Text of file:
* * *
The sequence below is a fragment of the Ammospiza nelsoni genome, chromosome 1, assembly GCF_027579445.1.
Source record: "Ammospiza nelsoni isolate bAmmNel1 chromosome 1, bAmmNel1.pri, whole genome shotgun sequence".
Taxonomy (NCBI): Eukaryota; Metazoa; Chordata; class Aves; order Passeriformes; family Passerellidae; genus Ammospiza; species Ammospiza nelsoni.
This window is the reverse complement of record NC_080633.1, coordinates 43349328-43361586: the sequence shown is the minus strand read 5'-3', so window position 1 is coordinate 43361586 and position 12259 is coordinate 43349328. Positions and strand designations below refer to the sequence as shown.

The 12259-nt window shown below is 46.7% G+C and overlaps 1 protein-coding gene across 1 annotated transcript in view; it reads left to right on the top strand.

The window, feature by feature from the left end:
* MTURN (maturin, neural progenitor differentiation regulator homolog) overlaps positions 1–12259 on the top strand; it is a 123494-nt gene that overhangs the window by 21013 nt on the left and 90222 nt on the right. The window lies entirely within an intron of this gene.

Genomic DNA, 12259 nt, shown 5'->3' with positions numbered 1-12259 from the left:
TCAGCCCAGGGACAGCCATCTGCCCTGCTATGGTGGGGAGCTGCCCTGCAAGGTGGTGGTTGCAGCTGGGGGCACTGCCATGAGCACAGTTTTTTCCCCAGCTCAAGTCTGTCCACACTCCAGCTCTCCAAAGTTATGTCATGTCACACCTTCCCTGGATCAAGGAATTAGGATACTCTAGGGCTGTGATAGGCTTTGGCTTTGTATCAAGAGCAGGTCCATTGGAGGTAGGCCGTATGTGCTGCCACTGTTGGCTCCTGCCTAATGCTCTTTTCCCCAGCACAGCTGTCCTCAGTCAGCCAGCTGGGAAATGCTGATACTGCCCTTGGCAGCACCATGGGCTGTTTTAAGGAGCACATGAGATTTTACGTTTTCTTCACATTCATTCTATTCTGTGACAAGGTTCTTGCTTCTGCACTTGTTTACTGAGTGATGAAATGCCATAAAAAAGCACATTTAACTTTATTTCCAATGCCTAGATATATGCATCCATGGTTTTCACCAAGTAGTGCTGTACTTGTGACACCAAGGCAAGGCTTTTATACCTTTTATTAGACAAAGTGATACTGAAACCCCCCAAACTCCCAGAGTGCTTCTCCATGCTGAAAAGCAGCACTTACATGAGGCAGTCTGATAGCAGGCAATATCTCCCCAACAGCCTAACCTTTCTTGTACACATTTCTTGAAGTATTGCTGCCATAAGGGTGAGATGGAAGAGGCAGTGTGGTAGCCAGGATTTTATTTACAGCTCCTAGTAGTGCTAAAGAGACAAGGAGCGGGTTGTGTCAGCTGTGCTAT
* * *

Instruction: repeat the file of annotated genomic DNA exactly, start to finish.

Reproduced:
The sequence below is a fragment of the Ammospiza nelsoni genome, chromosome 1, assembly GCF_027579445.1.
Source record: "Ammospiza nelsoni isolate bAmmNel1 chromosome 1, bAmmNel1.pri, whole genome shotgun sequence".
Taxonomy (NCBI): Eukaryota; Metazoa; Chordata; class Aves; order Passeriformes; family Passerellidae; genus Ammospiza; species Ammospiza nelsoni.
This window is the reverse complement of record NC_080633.1, coordinates 43349328-43361586: the sequence shown is the minus strand read 5'-3', so window position 1 is coordinate 43361586 and position 12259 is coordinate 43349328. Positions and strand designations below refer to the sequence as shown.

The 12259-nt window shown below is 46.7% G+C and overlaps 1 protein-coding gene across 1 annotated transcript in view; it reads left to right on the top strand.

The window, feature by feature from the left end:
* MTURN (maturin, neural progenitor differentiation regulator homolog) overlaps positions 1–12259 on the top strand; it is a 123494-nt gene that overhangs the window by 21013 nt on the left and 90222 nt on the right. The window lies entirely within an intron of this gene.

Genomic DNA, 12259 nt, shown 5'->3' with positions numbered 1-12259 from the left:
TCAGCCCAGGGACAGCCATCTGCCCTGCTATGGTGGGGAGCTGCCCTGCAAGGTGGTGGTTGCAGCTGGGGGCACTGCCATGAGCACAGTTTTTTCCCCAGCTCAAGTCTGTCCACACTCCAGCTCTCCAAAGTTATGTCATGTCACACCTTCCCTGGATCAAGGAATTAGGATACTCTAGGGCTGTGATAGGCTTTGGCTTTGTATCAAGAGCAGGTCCATTGGAGGTAGGCCGTATGTGCTGCCACTGTTGGCTCCTGCCTAATGCTCTTTTCCCCAGCACAGCTGTCCTCAGTCAGCCAGCTGGGAAATGCTGATACTGCCCTTGGCAGCACCATGGGCTGTTTTAAGGAGCACATGAGATTTTACGTTTTCTTCACATTCATTCTATTCTGTGACAAGGTTCTTGCTTCTGCACTTGTTTACTGAGTGATGAAATGCCATAAAAAAGCACATTTAACTTTATTTCCAATGCCTAGATATATGCATCCATGGTTTTCACCAAGTAGTGCTGTACTTGTGACACCAAGGCAAGGCTTTTATACCTTTTATTAGACAAAGTGATACTGAAACCCCCCAAACTCCCAGAGTGCTTCTCCATGCTGAAAAGCAGCACTTACATGAGGCAGTCTGATAGCAGGCAATATCTCCCCAACAGCCTAACCTTTCTTGTACACATTTCTTGAAGTATTGCTGCCATAAGGGTGAGATGGAAGAGGCAGTGTGGTAGCCAGGATTTTATTTACAGCTCCTAGTAGTGCTAAAGAGACAAGGAGCGGGTTGTGTCAGCTGTGCTAT